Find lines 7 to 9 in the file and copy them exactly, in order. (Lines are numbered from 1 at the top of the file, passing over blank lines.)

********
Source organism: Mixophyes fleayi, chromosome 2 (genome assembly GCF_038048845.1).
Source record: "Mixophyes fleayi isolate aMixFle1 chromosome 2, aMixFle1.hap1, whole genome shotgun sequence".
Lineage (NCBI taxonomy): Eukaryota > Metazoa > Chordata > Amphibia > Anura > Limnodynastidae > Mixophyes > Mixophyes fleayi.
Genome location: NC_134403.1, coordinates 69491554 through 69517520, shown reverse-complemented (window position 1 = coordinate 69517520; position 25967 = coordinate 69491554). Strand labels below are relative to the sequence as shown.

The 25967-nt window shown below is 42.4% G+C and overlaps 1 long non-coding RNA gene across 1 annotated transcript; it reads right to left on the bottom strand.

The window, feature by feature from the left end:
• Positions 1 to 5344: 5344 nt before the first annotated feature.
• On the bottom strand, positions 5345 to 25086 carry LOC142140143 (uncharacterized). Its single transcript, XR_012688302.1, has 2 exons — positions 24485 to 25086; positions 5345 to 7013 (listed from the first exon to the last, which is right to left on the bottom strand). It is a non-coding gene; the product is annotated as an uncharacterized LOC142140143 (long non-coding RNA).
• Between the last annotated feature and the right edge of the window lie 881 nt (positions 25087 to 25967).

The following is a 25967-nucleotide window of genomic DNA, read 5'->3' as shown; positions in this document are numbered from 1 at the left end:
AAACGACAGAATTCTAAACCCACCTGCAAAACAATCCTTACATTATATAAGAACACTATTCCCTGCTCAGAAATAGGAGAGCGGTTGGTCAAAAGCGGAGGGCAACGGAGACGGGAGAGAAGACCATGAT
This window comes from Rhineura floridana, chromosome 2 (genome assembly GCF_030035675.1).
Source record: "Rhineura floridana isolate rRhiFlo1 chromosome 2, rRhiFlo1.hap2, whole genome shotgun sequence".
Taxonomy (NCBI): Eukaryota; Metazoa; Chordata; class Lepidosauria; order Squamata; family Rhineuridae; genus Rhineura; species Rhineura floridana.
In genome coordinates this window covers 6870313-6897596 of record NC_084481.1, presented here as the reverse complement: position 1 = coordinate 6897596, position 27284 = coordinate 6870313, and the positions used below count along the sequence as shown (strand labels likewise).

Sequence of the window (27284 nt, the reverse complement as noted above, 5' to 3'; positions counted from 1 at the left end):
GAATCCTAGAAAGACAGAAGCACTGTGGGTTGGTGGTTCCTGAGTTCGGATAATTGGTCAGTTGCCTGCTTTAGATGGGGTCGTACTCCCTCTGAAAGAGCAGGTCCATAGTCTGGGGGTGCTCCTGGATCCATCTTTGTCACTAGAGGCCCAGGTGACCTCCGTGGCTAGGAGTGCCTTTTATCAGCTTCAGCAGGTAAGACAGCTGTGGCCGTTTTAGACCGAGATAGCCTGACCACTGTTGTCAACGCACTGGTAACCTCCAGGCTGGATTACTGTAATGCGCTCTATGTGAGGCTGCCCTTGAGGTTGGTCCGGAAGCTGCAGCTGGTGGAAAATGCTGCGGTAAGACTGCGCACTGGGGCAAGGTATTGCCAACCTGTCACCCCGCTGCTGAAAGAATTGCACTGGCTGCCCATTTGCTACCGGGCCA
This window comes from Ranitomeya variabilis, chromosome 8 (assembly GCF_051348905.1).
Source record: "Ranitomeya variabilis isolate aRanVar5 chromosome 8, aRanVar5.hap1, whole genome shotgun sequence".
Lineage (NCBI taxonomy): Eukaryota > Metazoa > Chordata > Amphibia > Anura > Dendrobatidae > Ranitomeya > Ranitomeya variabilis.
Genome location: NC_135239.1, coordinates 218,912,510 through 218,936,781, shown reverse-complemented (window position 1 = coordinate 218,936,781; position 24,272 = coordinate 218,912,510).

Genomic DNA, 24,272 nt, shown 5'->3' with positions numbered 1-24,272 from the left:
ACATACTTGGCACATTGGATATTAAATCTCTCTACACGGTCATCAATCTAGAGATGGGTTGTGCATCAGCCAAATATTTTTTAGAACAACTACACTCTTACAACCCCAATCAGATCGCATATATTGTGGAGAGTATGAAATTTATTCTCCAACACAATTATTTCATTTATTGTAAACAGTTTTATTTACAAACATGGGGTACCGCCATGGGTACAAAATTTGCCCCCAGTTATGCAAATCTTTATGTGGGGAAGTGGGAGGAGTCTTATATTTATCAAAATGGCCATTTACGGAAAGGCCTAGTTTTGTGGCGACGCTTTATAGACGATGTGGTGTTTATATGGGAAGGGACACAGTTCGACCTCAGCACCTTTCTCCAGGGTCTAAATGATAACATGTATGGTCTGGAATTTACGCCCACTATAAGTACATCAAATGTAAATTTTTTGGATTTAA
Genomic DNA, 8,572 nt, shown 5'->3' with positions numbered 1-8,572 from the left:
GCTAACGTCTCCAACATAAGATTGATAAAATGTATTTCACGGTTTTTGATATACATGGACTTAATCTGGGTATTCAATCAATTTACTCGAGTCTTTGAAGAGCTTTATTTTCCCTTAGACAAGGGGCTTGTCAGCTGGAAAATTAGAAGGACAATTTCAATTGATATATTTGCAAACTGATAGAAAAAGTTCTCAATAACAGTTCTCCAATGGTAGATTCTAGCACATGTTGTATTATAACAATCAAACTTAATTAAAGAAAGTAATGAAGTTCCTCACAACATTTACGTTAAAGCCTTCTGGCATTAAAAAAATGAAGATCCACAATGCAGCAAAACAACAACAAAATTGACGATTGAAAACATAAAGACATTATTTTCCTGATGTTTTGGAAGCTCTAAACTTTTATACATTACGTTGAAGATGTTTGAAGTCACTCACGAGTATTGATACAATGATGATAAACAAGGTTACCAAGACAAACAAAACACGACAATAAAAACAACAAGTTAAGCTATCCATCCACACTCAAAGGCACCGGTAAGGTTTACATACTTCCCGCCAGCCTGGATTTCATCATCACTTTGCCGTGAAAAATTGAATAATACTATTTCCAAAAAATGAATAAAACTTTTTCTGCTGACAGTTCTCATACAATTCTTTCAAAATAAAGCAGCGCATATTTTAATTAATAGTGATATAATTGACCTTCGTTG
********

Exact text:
• Positions 1 to 5344: 5344 nt before the first annotated feature.
• On the bottom strand, positions 5345 to 25086 carry LOC142140143 (uncharacterized). Its single transcript, XR_012688302.1, has 2 exons — positions 24485 to 25086; positions 5345 to 7013 (listed from the first exon to the last, which is right to left on the bottom strand). It is a non-coding gene; the product is annotated as an uncharacterized LOC142140143 (long non-coding RNA).
• Between the last annotated feature and the right edge of the window lie 881 nt (positions 25087 to 25967).